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Pain at the pump impacting landscaping businesses in Palm Beach County

'It's making me have to ... add that additional cost to the client,' landscaper says
Landscaper blowing grass, leaves, June 6, 2022
Posted at 3:44 PM, Jun 06, 2022
and last updated 2022-06-06 17:36:56-04

WEST PALM BEACH, Fla. — With the average price of gas getting closer to $5 a gallon in Palm Beach County, some business owners are feeling the pain.

Each increase at the pump hurts a little more for any business that depends on gas to make a living.

With all of their equipment, filling up their tanks has a whole different meaning for landscapers.

"It's making me have to charge ... add that additional cost to the client, and some of them are unhappy," landscaper John Arnieri said.

Landscaper John Arnieri discuss how gas prices are impacting his business, June 6, 2022
Landscaper John Arnieri shares how the rising fuel prices are impacting his bottom line.

Arnieri owns Native Roots Landscaping Company and has to fuel up, trimmers, blowers and his trucks.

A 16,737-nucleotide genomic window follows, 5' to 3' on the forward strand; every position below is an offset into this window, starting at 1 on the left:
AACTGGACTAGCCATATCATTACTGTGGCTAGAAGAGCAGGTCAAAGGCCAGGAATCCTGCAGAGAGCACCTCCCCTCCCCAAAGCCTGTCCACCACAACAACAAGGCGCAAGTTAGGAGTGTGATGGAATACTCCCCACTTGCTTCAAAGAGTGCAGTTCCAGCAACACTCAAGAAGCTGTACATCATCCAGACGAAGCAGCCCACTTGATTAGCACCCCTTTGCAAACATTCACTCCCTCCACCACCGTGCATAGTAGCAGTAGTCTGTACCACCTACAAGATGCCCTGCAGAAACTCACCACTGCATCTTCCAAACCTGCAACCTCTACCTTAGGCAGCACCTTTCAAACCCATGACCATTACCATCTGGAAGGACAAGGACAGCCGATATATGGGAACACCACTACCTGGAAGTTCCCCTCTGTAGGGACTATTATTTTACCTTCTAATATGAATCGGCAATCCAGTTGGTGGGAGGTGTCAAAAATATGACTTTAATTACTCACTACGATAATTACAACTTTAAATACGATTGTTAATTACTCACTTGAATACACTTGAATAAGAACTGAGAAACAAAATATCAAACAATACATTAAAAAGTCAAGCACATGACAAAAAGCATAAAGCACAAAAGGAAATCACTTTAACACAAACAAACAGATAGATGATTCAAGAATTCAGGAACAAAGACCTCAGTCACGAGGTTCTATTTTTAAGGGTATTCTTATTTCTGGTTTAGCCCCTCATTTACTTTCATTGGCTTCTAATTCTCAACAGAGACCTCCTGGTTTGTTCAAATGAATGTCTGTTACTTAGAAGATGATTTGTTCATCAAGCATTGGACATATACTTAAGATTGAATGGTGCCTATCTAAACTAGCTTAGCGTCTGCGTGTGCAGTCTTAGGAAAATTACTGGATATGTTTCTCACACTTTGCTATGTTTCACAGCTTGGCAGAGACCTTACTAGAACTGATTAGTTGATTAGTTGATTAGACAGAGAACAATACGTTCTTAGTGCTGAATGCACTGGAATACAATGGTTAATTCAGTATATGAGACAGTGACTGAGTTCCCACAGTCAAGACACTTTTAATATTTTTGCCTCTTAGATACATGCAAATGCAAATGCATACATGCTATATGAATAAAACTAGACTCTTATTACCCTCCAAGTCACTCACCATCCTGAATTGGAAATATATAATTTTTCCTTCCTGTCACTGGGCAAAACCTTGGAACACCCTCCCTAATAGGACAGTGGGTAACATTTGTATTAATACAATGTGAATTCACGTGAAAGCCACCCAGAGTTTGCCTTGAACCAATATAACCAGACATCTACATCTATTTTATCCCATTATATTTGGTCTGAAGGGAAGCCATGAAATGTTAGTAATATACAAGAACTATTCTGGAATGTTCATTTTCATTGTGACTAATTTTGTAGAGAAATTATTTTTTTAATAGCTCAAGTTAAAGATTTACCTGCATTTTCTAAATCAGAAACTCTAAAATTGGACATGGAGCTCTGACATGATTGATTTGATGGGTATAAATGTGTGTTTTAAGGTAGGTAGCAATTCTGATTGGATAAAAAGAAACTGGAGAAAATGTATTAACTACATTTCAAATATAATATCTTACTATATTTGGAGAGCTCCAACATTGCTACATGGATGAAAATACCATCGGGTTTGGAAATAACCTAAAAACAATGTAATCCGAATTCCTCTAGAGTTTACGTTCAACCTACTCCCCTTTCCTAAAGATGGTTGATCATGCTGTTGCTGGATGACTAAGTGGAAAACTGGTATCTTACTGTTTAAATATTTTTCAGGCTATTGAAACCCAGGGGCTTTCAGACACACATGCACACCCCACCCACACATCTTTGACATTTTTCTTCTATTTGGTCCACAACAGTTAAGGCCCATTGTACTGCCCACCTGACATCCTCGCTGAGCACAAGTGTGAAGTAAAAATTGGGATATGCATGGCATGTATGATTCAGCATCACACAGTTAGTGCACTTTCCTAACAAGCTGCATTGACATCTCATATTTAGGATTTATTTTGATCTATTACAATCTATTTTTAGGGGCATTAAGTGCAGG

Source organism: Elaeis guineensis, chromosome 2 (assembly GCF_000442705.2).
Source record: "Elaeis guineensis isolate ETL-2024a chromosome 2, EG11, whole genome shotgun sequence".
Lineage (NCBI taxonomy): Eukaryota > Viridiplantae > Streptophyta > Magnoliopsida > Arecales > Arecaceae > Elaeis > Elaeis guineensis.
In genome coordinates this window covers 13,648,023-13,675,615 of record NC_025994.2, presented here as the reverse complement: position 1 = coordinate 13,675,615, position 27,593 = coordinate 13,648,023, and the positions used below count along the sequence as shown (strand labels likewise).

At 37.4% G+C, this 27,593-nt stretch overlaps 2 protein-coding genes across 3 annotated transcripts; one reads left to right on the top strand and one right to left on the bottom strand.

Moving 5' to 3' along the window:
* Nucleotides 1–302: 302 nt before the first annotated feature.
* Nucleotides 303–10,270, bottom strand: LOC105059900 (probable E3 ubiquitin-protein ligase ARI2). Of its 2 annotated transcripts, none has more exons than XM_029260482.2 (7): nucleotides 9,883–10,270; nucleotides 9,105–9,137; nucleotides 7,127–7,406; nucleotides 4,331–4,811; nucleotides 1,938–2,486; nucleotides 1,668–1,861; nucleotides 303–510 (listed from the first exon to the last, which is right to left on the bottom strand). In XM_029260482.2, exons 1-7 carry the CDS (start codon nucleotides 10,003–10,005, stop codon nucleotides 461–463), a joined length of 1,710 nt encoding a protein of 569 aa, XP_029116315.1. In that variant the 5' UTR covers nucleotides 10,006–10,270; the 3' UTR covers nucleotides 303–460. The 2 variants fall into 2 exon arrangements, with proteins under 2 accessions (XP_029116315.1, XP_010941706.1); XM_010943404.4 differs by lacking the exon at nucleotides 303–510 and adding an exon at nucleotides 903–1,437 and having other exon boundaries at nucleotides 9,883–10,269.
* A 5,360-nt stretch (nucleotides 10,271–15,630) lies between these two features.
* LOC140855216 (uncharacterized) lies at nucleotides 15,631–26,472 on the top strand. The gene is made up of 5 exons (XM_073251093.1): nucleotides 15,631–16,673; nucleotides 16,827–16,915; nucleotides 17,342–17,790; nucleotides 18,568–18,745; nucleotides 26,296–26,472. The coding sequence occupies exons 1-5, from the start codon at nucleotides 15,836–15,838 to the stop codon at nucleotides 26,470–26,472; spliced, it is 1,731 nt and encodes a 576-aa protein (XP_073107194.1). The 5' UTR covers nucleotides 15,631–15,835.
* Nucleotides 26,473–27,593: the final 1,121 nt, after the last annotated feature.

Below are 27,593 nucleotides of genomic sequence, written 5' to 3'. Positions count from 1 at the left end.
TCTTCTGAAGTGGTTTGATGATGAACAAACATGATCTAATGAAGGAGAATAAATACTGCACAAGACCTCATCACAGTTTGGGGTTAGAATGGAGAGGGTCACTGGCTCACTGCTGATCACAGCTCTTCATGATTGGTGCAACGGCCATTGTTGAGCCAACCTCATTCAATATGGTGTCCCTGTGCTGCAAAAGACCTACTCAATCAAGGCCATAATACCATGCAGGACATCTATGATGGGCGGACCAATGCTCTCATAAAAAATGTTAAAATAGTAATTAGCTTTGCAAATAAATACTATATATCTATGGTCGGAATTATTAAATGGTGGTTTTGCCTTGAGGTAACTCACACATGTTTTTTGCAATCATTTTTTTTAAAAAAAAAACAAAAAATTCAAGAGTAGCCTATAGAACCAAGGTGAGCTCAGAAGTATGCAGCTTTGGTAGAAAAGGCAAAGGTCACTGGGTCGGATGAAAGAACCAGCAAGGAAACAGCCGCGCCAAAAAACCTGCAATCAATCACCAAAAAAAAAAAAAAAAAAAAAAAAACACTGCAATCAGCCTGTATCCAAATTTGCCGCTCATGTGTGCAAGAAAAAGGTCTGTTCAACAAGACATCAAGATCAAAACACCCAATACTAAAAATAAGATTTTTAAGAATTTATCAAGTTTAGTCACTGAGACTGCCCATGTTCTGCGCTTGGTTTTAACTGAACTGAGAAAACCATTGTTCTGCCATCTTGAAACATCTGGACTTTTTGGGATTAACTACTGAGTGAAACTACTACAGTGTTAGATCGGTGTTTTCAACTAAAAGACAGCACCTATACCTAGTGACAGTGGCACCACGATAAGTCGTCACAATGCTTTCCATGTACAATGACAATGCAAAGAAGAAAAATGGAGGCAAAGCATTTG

Gasoline is the lifeblood of his business.

"I have to keep going," Arnieri said. "I have to provide for my family, so there is nothing I can do but keep working hard."

The battle now is keeping their customers, something most landscapers are facing.

"It's threatening to where some people are starting to do their yards by themselves," Alex Gonzalez of Havana Gardens Landscaping said.

Alex Gonzalez of Havana Gardens Landscaping, June 6, 2022
Landscaper Alex Gonzalez says some customers have begun doing their own yard work to save money, hurting his business.

Landscapers say some of their equipment requires a higher grade of gas.

"A lot of people don't know that the gas in the two-cycle is 89 octane," Gonzalez said. "You can't put in 87 [octane], so we're paying $5.15 a gallon, just for that."

The cost is especially painful in Palm Beach County since gas prices are among the highest in the state.

"It's probably a more affluent area. People are less price sensitive. You have a lot of million-dollar homes, very nice place to live," GasBuddy analyst Patrick De Haan said. "People are less price sensitive. There may be less competition. The cost of doing business could be higher."

A contractor told WPTV on Monday that his clients on Palm Beach don't seem to mind the price hikes, but that’s not the case with most of the county.